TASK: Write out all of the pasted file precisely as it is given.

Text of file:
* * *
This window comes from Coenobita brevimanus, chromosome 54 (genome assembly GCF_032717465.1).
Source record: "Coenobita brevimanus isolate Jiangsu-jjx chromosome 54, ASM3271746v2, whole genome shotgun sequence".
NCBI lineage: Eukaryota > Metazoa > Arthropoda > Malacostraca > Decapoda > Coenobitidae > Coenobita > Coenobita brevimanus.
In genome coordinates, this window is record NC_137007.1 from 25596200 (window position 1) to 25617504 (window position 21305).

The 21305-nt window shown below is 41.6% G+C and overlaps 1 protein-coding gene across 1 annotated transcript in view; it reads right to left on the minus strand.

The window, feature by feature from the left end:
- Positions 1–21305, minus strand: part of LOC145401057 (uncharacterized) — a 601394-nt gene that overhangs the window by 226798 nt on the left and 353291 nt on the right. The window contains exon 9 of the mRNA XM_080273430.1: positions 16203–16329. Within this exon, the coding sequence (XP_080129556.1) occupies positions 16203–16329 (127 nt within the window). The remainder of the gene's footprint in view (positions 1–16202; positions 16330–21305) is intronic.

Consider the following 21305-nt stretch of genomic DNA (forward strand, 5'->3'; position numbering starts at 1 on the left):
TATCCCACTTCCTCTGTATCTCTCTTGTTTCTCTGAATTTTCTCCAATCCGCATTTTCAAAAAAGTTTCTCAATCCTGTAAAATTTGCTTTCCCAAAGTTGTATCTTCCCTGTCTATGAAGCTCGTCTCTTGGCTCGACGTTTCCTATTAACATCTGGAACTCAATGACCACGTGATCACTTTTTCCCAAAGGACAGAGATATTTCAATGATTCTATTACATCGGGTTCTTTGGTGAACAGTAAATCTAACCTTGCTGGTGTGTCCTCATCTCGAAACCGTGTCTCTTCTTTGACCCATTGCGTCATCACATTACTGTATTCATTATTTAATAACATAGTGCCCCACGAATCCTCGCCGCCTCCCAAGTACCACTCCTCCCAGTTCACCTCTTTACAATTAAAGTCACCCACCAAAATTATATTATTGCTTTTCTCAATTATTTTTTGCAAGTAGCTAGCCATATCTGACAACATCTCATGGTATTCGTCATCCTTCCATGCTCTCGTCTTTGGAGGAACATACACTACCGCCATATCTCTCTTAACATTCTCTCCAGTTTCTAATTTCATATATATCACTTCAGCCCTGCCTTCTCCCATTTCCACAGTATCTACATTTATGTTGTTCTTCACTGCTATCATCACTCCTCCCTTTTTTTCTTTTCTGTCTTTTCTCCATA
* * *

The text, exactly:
This window comes from Coenobita brevimanus, chromosome 54 (genome assembly GCF_032717465.1).
Source record: "Coenobita brevimanus isolate Jiangsu-jjx chromosome 54, ASM3271746v2, whole genome shotgun sequence".
NCBI lineage: Eukaryota > Metazoa > Arthropoda > Malacostraca > Decapoda > Coenobitidae > Coenobita > Coenobita brevimanus.
In genome coordinates, this window is record NC_137007.1 from 25596200 (window position 1) to 25617504 (window position 21305).

The 21305-nt window shown below is 41.6% G+C and overlaps 1 protein-coding gene across 1 annotated transcript in view; it reads right to left on the minus strand.

The window, feature by feature from the left end:
- Positions 1–21305, minus strand: part of LOC145401057 (uncharacterized) — a 601394-nt gene that overhangs the window by 226798 nt on the left and 353291 nt on the right. The window contains exon 9 of the mRNA XM_080273430.1: positions 16203–16329. Within this exon, the coding sequence (XP_080129556.1) occupies positions 16203–16329 (127 nt within the window). The remainder of the gene's footprint in view (positions 1–16202; positions 16330–21305) is intronic.

Consider the following 21305-nt stretch of genomic DNA (forward strand, 5'->3'; position numbering starts at 1 on the left):
TATCCCACTTCCTCTGTATCTCTCTTGTTTCTCTGAATTTTCTCCAATCCGCATTTTCAAAAAAGTTTCTCAATCCTGTAAAATTTGCTTTCCCAAAGTTGTATCTTCCCTGTCTATGAAGCTCGTCTCTTGGCTCGACGTTTCCTATTAACATCTGGAACTCAATGACCACGTGATCACTTTTTCCCAAAGGACAGAGATATTTCAATGATTCTATTACATCGGGTTCTTTGGTGAACAGTAAATCTAACCTTGCTGGTGTGTCCTCATCTCGAAACCGTGTCTCTTCTTTGACCCATTGCGTCATCACATTACTGTATTCATTATTTAATAACATAGTGCCCCACGAATCCTCGCCGCCTCCCAAGTACCACTCCTCCCAGTTCACCTCTTTACAATTAAAGTCACCCACCAAAATTATATTATTGCTTTTCTCAATTATTTTTTGCAAGTAGCTAGCCATATCTGACAACATCTCATGGTATTCGTCATCCTTCCATGCTCTCGTCTTTGGAGGAACATACACTACCGCCATATCTCTCTTAACATTCTCTCCAGTTTCTAATTTCATATATATCACTTCAGCCCTGCCTTCTCCCATTTCCACAGTATCTACATTTATGTTGTTCTTCACTGCTATCATCACTCCTCCCTTTTTTTCTTTTCTGTCTTTTCTCCATA